Technician, not nurse
In the April/May 2019 edition of Today’s Veterinary Business, the editor’s commentary [“In support of ‘nurses’ ”] wholeheartedly supports the nationalization of the term “veterinary nurse.” In my small, decidedly unscientific poll of the LVTs employed at my clinic, none support or appreciate this new terminology.
In human medicine, the term “nurse” applies to the person doing the nursing care. It doesn’t apply to the person assisting in dental procedures (that’s a dental technician) or the person drawing blood samples (phlebotomist) or the person taking radiographs (radiology technician) or performing ultrasound studies (ultrasonagrapher). It doesn’t include the laboratory technician who performs blood tests or urinalyses or cytologies. It doesn’t include the person who stocks the pharmacy shelves, fills prescriptions or goes over the dosing instructions with the client (pharmacy technician).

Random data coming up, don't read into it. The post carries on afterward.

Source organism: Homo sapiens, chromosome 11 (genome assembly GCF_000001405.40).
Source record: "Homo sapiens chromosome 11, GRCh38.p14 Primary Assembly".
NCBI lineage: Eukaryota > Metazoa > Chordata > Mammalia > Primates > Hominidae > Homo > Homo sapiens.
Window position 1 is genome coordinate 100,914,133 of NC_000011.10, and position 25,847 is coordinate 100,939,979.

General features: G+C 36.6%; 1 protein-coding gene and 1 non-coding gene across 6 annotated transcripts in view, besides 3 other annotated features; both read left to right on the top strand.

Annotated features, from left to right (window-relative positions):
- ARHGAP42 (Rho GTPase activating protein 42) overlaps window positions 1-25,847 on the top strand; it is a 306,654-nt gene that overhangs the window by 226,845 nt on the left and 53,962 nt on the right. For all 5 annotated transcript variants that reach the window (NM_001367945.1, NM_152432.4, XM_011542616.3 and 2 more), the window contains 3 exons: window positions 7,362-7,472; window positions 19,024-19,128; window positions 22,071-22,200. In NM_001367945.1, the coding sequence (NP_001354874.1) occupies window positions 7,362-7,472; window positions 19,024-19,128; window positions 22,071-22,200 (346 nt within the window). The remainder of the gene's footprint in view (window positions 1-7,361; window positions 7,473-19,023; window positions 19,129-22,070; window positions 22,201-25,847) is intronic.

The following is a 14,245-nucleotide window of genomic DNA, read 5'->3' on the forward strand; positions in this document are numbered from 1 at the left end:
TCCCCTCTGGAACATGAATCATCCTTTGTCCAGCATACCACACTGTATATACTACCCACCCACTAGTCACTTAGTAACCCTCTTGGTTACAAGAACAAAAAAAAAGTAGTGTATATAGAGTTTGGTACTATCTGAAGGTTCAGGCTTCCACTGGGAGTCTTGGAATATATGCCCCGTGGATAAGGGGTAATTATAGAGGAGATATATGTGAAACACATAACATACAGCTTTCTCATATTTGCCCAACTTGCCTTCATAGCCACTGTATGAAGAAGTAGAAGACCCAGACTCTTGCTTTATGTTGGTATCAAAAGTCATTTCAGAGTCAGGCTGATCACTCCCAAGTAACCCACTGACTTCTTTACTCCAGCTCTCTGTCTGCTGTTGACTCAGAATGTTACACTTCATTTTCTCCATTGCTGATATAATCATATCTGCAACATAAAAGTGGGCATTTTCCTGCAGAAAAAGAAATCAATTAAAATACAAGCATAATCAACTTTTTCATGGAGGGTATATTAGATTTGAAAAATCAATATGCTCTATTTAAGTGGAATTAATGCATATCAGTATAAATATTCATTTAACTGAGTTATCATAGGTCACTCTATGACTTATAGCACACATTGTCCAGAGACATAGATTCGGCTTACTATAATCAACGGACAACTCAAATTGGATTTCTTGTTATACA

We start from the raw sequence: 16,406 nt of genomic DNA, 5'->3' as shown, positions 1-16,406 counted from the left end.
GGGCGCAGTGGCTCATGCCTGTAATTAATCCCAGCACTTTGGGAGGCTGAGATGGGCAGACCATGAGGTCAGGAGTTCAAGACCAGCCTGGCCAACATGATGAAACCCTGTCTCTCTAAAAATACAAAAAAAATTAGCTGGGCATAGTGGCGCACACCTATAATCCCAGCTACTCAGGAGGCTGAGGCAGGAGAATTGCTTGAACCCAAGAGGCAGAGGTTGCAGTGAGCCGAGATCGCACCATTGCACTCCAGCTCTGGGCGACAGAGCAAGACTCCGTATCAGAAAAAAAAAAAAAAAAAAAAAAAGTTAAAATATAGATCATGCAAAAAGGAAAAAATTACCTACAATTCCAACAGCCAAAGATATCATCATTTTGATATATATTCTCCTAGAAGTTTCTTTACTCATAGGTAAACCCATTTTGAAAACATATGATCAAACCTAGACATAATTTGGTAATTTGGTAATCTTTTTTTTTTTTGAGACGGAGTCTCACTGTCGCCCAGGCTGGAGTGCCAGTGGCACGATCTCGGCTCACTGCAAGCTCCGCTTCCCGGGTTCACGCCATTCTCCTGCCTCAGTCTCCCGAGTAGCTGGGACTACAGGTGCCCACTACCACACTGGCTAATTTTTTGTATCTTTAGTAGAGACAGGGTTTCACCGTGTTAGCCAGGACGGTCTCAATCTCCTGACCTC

In short, using the term “nurse” to encompass veterinary technicians gives laypeople a very limited perspective on exactly how many roles those technicians play within the realm of veterinary practices.
With all due respect to the Veterinary Nurse Initiative, my technicians will continue to be referred to as technicians, and that’s the way they want it!
Dr. Limberg is the owner and senior veterinarian at Riverview Veterinary Center in St. Clair, Michigan.